I wonder if this pushy leper, who comes along according to Mark at the very beginning of Jesus’ ministry, helps Jesus to work out who he really is, and what God really wants him to be? Because there’s a bit of doubt about exactly what happens next. There’s a bit of doubt about how Jesus reacts to this outsider who won’t obey the rules. And it comes into our Bible in verse 41 where we read that Jesus is moved with pity. Because the trouble is, not all the ancient manuscripts agree about this. Some of the oldest ones say that Jesus is moved not with compassion but with anger - and many Bible scholars think that might even be the original version because it’s harder to explain. We find it easy to understand why Jesus reacts with compassion, but anger is more puzzling, more disturbing. And a couple of verses later it seems Jesus is still angry, he speaks sternly to the man he has just healed. Can you feel compassion and anger at the same time?
I think we get a clue about this when we read the rest of the story, because this guy just doesn’t do what he’s told. Jesus, who ends up getting a bad reputation for flouting the rules, is actually really keen for this man to do things by the book. Take yourself off to the priests, show them you are healed, he says. Little enough to ask, wouldn’t you think?
Maybe Jesus is feeling something similar to what I feel when I’m confronted by a smelly drunk at the train station. A mixture of emotions, isn’t it? Compassion has its limits. There are ways of getting help without putting me on the spot like this! Jesus knows that if touches a leper – if he touches a yucky person then he is going to be yucky too. By touching the unclean person, Jesus himself is going to become unclean. Could it be that Jesus is caught between a pushy leper and the community sense of the right way to do things? And he is angry because he is being put in a bind. Angry because he’s torn between compassion and the need to belong. But in this story we see Jesus working out who he is and what God wants of him. Because what wins is compassion. Jesus does what Jesus always does – he touches the one who is untouchable.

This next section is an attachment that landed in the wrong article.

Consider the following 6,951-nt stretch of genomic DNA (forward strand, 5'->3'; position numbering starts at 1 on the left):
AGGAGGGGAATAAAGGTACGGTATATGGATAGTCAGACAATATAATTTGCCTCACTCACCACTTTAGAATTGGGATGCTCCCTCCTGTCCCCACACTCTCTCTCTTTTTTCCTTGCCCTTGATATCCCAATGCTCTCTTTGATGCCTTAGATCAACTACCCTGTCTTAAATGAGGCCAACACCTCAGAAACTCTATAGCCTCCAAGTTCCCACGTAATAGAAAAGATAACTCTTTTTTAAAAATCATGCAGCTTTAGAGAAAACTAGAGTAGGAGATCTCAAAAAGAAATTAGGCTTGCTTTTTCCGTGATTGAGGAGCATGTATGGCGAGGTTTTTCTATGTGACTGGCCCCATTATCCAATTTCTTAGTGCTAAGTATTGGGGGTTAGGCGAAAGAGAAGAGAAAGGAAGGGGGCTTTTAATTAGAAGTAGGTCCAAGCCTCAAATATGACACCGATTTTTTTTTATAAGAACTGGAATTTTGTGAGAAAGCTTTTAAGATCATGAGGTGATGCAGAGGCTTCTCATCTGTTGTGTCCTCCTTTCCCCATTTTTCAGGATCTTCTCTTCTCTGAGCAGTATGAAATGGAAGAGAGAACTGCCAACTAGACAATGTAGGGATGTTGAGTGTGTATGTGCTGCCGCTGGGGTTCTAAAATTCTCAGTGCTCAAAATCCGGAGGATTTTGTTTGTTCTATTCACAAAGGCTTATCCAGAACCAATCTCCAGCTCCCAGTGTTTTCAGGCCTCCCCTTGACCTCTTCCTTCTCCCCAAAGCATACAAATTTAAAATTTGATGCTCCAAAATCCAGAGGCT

But it doesn’t stop there, because the former leper keeps breaking the rules, and the rumours start spreading quicker than chickenpox: ‘Did you hear what Jesus did? He actually touched a leper! Yuck!’
You see, when we first read it, it looks like the leper is doing Jesus a favour. Getting him a reputation as a great healer. But actually the reputation Jesus is getting here is the wrong sort of reputation altogether. Jesus has been caught out kissing a frog. Maybe that’s why he has to stay out of town from now on. By touching the outsider, Jesus becomes an outsider, and we already know how the story ends. Eventually he’s going to die as an outsider, on a cross on a garbage dump outside the city.
Do you remember last week, how I said that God heals us by touching us. Nothing fancier than that. But there’s always a cost. Jesus kisses frogs and ‘poof!’ – now there’s two frogs on the lily leaf – making outcasts acceptable by becoming an outcast himself. The way God works on our brokenness and our unacceptableness is by joining us right in the middle of it.
But what does that mean for us? Two things – First, it tells us that God’s love for us is costly. Making us whole and complete isn’t as simple as pulling us into the winners’ circle, a divine immunisation against misfortune – quite the opposite, answering our prayers and healing our brokenness means God joining us in the reality of our day-to-day circumstances. This is what
And the second thing? We get to kiss frogs as well. I guess we don’t generally come across lepers wandering the streets of
 2 Corinthians 12.9 – NRSV translation ‘for power is made perfect’ but notes other ancient authorities, ‘for my power is made perfect’.